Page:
This was assumed to be true of protein folds, until the tools became available that showed protein will fold into exact folds not subject to randomness. This should have been a wake up, but because the oracle is so easy to use, nothing changed.

    To me, when I suddenly realized that so much of the cells structures fold into exact things with a probability equal to 1.0, that meant that chaos has a lot of no fly zones within the cell. These no fly zones are covered by logic. This does not seem to register to a mind biased by chance. The bias of traditions did not update when this data was shown.

    Life is about order getting the best of chaos and logic winning over random.
     
  12. billvon Valued Senior Member

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    12,757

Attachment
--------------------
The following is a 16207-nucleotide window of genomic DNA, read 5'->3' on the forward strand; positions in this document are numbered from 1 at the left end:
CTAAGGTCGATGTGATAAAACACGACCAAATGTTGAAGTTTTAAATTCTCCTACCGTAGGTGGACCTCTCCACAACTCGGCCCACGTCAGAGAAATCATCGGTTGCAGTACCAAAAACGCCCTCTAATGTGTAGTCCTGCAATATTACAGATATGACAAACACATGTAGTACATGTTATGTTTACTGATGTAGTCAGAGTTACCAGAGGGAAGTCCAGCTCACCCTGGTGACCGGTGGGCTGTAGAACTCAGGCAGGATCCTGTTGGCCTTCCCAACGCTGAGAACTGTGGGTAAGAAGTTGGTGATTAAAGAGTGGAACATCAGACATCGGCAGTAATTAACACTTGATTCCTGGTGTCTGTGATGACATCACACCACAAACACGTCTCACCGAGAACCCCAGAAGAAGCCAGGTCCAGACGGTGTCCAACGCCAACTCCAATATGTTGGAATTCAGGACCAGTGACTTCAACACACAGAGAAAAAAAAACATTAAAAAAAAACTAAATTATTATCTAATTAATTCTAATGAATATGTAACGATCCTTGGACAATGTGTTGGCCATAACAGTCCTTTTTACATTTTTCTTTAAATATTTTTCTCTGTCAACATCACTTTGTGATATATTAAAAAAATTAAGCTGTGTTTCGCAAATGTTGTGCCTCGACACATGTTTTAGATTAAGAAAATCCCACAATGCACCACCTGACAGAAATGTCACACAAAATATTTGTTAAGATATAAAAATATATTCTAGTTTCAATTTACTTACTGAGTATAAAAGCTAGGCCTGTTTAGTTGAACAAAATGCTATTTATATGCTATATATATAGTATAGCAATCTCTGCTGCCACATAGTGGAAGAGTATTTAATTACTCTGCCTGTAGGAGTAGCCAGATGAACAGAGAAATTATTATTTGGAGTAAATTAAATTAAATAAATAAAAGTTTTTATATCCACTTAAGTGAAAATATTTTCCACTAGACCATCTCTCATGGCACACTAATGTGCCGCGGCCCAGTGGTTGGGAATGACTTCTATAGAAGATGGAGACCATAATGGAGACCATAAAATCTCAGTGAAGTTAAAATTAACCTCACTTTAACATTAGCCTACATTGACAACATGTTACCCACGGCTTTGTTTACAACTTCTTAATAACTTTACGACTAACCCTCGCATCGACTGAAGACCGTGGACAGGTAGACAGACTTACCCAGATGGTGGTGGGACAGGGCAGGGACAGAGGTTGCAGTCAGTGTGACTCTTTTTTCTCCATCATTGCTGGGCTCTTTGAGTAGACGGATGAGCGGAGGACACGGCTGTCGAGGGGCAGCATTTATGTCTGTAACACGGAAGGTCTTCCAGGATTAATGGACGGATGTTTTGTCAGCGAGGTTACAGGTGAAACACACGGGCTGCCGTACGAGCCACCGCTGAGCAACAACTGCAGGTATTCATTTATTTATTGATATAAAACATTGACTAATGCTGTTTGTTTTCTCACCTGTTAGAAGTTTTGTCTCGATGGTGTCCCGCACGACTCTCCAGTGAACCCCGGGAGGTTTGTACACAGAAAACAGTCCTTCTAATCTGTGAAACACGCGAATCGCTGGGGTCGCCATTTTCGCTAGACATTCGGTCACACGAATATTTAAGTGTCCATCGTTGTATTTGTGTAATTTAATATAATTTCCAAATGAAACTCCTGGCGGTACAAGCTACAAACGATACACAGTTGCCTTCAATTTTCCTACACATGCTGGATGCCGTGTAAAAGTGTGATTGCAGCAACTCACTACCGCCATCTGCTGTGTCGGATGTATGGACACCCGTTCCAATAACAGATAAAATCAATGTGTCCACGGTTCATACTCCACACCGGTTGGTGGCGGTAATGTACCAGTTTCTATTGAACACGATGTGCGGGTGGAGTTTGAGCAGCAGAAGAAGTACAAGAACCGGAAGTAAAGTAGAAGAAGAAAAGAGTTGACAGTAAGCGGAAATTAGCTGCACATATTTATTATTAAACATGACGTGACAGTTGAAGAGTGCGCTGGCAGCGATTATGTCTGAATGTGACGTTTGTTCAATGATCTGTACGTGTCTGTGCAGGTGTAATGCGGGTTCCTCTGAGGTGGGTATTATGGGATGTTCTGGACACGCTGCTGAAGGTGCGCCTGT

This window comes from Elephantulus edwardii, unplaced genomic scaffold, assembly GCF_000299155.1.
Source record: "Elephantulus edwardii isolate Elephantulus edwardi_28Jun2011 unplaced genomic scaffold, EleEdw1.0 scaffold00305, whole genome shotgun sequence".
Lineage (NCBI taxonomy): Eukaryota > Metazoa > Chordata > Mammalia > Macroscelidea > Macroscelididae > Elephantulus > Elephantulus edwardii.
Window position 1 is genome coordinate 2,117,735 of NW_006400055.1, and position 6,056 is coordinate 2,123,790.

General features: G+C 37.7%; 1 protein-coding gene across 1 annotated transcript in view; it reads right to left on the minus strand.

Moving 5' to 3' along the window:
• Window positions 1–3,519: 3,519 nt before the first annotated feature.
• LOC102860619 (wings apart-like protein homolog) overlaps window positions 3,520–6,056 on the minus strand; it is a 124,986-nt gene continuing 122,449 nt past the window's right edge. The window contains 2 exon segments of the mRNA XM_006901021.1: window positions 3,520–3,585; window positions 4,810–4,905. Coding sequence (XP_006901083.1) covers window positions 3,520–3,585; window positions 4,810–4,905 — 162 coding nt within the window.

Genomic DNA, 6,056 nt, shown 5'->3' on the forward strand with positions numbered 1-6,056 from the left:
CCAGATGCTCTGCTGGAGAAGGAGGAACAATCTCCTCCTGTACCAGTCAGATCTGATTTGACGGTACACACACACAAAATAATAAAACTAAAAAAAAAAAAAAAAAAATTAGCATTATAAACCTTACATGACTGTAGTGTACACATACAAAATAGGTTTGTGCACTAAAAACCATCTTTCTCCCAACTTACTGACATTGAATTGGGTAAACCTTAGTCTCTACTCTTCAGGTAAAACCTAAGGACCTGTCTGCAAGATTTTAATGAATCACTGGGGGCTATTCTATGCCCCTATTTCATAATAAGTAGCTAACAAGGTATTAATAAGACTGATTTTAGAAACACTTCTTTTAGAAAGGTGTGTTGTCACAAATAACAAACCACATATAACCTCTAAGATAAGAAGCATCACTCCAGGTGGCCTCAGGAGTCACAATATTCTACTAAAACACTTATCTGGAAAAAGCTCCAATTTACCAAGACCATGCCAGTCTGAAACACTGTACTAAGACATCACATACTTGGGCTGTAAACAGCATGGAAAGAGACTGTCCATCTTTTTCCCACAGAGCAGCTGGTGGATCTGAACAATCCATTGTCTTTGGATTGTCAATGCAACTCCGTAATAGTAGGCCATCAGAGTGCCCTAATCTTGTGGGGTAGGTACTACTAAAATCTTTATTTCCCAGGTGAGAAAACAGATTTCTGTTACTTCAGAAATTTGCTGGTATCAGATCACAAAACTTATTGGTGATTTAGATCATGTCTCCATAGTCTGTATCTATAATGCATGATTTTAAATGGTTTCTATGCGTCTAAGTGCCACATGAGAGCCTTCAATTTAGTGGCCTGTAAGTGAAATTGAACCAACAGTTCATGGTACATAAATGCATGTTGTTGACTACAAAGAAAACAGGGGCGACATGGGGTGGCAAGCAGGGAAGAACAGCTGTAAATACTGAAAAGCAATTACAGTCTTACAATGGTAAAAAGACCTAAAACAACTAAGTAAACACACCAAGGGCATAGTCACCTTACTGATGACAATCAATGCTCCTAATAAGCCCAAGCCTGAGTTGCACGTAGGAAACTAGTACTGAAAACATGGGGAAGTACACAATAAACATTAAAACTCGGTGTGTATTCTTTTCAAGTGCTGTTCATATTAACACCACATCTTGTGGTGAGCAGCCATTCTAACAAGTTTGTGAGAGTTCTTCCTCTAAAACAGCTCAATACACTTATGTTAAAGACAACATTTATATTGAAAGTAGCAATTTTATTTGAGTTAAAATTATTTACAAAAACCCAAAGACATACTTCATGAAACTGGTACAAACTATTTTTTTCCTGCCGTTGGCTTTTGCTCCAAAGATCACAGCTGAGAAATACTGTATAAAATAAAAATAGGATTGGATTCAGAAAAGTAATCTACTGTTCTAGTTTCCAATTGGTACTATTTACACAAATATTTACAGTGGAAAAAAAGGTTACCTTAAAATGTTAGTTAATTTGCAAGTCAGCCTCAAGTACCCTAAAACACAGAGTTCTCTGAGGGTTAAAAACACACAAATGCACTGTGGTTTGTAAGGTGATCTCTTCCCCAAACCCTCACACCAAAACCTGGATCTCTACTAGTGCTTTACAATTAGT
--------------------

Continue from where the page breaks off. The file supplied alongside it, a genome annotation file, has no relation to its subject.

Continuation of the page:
Not a bad analogy, and that is similar to how it works. To make it a bit more accurate you'd take the mutation "gun" with 1000 bullets, take out one bullet, then give it to 10,000 people. 999 die (bad mutations) 1 survives and now he has a neat gun he can hunt with (good mutation) and the remaining 9000 are unaffected. But since they don't have a neat gun, they don't get as much food as the 1, and the 1 has a huge family since he can easily feed them all with his gun.

    It's worth noting that there is no way such a system would be considered moral or intelligent; thus the absurdity of "intelligent design."
     
  13. GeoffP Caput gerat lupinum Valued Senior Member

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    Yes. I work in what is much more pure science than applied science: evolutionary biology. By your own definitions, this would be a branch of the sciences more determined to be right than to fudge analysis to make money. So this soi-dissant assault fails also.

    And yet every person carries several mutations, many of which are deleterious in combination. So, naturally, none of such people should be alive.